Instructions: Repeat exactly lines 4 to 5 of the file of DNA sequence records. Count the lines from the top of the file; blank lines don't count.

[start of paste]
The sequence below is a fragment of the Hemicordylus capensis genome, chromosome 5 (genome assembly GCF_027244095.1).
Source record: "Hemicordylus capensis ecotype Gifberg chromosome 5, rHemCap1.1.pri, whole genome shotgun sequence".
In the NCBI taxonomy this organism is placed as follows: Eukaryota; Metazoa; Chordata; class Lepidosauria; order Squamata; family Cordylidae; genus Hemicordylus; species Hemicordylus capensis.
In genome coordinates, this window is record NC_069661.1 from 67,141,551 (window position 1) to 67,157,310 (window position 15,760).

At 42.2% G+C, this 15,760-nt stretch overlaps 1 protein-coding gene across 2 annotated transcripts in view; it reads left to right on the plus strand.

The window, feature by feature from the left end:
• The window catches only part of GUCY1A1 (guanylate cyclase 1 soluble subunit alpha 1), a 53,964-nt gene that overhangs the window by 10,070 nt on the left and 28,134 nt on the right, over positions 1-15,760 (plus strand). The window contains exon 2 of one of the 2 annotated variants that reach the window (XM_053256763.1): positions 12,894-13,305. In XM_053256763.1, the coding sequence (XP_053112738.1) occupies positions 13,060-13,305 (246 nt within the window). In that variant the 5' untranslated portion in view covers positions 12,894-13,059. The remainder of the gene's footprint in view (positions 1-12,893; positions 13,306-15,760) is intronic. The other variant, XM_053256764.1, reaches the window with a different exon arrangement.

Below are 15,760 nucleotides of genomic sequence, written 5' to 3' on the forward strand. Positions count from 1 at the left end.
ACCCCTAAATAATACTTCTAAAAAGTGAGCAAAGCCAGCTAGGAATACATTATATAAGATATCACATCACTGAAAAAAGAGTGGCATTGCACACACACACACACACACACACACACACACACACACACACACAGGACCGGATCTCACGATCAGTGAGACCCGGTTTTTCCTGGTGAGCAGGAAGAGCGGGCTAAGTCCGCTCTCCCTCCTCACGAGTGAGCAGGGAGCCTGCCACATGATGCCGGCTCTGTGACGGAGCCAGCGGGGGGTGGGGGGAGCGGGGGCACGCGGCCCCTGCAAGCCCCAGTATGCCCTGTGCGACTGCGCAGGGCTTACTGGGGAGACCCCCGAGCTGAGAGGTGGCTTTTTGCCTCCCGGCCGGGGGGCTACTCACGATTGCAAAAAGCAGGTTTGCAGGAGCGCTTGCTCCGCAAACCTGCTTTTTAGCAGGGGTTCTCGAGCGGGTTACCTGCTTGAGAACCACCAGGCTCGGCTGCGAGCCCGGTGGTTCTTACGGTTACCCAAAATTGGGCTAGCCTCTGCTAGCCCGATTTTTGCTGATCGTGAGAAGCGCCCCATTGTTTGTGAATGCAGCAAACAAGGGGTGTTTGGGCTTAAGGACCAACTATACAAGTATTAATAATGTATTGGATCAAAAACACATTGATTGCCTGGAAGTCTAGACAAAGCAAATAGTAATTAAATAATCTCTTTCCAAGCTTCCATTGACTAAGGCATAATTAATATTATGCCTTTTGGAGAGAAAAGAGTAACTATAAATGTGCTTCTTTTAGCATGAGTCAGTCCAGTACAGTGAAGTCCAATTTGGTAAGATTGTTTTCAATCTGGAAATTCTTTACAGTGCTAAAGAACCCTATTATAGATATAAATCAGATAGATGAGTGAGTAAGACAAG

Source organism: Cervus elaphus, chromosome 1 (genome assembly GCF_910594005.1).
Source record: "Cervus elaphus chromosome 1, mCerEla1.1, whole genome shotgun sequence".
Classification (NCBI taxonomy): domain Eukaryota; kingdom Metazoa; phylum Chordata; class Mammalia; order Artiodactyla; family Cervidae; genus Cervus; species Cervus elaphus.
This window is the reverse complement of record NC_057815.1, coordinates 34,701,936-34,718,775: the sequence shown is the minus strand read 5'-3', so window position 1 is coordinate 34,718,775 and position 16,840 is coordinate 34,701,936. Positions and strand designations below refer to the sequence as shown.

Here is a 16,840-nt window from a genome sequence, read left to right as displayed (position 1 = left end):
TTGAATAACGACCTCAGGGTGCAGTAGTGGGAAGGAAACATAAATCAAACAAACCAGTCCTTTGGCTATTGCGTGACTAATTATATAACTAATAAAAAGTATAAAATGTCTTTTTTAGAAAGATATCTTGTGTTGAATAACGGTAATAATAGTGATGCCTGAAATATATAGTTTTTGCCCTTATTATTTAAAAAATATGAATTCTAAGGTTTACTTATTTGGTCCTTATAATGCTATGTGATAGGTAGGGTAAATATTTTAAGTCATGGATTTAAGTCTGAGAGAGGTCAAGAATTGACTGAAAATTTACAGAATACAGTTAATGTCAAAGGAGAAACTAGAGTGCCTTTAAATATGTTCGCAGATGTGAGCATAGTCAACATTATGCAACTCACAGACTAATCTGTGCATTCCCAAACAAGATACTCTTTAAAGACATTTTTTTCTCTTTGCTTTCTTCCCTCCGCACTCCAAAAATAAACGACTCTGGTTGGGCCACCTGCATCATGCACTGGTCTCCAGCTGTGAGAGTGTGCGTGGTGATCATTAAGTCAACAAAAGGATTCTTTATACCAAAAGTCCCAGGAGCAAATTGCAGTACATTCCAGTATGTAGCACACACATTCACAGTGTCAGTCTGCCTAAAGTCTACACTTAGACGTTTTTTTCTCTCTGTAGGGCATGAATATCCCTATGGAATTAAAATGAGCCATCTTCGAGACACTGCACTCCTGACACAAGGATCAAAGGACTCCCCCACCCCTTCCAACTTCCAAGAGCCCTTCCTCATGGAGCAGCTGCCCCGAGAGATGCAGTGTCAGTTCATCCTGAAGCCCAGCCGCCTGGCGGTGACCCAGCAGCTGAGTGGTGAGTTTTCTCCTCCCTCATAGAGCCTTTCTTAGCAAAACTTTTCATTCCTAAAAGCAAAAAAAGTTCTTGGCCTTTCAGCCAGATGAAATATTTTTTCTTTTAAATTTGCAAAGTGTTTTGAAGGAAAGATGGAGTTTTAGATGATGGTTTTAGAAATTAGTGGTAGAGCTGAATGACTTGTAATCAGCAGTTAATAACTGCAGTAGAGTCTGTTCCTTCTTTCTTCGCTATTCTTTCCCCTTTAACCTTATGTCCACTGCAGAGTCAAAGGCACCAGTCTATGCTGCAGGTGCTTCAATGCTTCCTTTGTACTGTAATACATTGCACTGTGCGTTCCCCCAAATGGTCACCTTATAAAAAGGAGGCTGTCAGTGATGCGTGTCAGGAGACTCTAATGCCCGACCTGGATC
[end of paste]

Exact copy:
In genome coordinates, this window is record NC_069661.1 from 67,141,551 (window position 1) to 67,157,310 (window position 15,760).

At 42.2% G+C, this 15,760-nt stretch overlaps 1 protein-coding gene across 2 annotated transcripts in view; it reads left to right on the plus strand.